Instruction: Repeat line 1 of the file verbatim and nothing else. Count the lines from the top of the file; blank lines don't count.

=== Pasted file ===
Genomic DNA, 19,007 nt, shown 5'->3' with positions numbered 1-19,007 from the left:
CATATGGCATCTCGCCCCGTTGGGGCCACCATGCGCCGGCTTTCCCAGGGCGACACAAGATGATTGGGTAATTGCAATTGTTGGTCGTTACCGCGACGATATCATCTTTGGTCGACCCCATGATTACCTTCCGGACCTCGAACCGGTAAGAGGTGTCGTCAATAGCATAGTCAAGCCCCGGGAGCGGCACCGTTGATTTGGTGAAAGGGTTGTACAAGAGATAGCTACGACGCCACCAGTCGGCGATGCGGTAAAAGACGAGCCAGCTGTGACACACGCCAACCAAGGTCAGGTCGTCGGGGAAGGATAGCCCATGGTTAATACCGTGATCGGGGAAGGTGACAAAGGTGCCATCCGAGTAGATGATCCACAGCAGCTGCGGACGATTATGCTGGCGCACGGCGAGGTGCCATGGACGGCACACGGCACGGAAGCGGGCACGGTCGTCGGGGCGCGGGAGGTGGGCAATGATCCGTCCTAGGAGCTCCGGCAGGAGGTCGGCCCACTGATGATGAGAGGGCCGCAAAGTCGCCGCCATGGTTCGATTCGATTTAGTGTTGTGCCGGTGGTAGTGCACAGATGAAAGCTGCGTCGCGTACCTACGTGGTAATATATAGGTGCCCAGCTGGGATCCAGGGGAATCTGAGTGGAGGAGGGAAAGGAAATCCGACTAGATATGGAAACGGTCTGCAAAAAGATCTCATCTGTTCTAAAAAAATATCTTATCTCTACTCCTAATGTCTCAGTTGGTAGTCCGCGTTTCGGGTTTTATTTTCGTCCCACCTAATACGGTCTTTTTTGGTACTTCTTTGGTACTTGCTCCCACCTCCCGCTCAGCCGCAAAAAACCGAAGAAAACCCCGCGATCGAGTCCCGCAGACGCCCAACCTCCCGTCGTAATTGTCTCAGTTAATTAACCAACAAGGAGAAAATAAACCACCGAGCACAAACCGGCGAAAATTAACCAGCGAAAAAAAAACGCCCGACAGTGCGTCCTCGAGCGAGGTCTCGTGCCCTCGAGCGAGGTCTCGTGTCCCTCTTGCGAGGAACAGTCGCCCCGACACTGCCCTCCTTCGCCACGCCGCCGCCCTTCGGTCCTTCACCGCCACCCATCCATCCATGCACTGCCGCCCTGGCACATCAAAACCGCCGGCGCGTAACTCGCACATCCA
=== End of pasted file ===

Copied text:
Genomic DNA, 19,007 nt, shown 5'->3' with positions numbered 1-19,007 from the left: